Blue Lives Matter Law

20161107_144425By Erika Aguilar  |Staff Writer|

In light of recent police shootings, states across the country are pushing for the passing of the ‘Blue Lives Matter’ (BLM) bill.

This bill will increase criminal penalties for crimes committed against officers to provide protection for law enforcement and prevent threats against them.

Police believe they are being victimized by criminals and targeted as a hate group for the fact that they are the authority.

The bill could possibly make an effort to reduce that amount by providing protection to officers, especially In states and cities such as San Bernardino, which have a high rate of homicides.

Police would have more protection in regards to their profession with the public knowing that there is a penalty for those who tend to insult and attack them.

“Considering the high homicide rate in San Bernardino if the bill were to be passed, it is possible officers might feel a bit safer knowing things might have changed and make better decisions out in the field lowering homicide rates,” said student Ariano Prieto.

In regards to the bill, Iowa State Rep. Ken Rizer, has introduced a bill in response to the shootings of officers in Dallas and Baton Rouge and now with the death of two Iowa officers, he has the urge to push the bill, according to

“I believe the bill won’t really change anything besides having severe consequences to those that target police officers,” said Prieto.

“The real problem is, we as humans need to look out for each other and treat others how we want to be treated, but the world just doesn’t work that way,” added Prieto.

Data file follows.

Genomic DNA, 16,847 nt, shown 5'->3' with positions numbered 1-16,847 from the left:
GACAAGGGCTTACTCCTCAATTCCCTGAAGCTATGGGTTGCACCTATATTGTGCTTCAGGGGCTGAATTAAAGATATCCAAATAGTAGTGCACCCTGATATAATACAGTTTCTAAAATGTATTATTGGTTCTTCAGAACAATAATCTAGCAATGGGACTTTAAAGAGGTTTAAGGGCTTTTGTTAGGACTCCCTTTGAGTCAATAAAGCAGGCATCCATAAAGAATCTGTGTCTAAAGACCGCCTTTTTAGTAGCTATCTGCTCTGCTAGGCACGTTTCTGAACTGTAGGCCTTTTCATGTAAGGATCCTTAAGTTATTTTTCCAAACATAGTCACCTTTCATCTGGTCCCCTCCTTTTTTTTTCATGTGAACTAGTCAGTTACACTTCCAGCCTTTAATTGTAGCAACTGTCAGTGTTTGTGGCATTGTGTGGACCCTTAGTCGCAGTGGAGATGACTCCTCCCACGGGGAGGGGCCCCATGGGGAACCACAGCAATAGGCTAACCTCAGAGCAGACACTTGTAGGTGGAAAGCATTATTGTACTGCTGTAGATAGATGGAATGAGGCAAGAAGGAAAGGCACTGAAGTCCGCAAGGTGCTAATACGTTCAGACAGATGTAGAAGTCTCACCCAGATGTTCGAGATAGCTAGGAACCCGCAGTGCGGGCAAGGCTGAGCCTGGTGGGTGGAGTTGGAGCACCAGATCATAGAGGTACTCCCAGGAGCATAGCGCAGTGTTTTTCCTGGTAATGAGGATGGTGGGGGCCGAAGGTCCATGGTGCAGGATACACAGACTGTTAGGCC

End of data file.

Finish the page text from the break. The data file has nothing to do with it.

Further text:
The first state to pass BLM Legislation has been Louisiana which made it a hate crime to target police.

In this state, the law punishes criminals by a penalty of a five-year prison sentence or a $5,000 fine for a felony made against the police, according to Time.

In other states including Florida, Kentucky, New York, Texas and Wisconsin have now proposed similar bills such as the ‘Thin Blue Line’ legislation.

“By having an increased consequence to injury of a police officer, it may make people think twice about hurting officers,” stated Javier Tello, an Iowa resident.

“However officers who abuse their authority could use this bill to make false claim of injury against a person they target, be it by race, religion, ethnicity, or just someone who they plainly do not like,” added Tello.

Authorities are now describing the police shootings as ambush-style attacks which have given a recall to the BLM legislation, according to The Washington Post.

States continue to push the ‘Blue Lives Matter’ bill, their goal is to reduce crimes committed against officers who only intent to do their job.

Be the first to comment on "Blue Lives Matter Law"

Leave a comment

Your email address will not be published.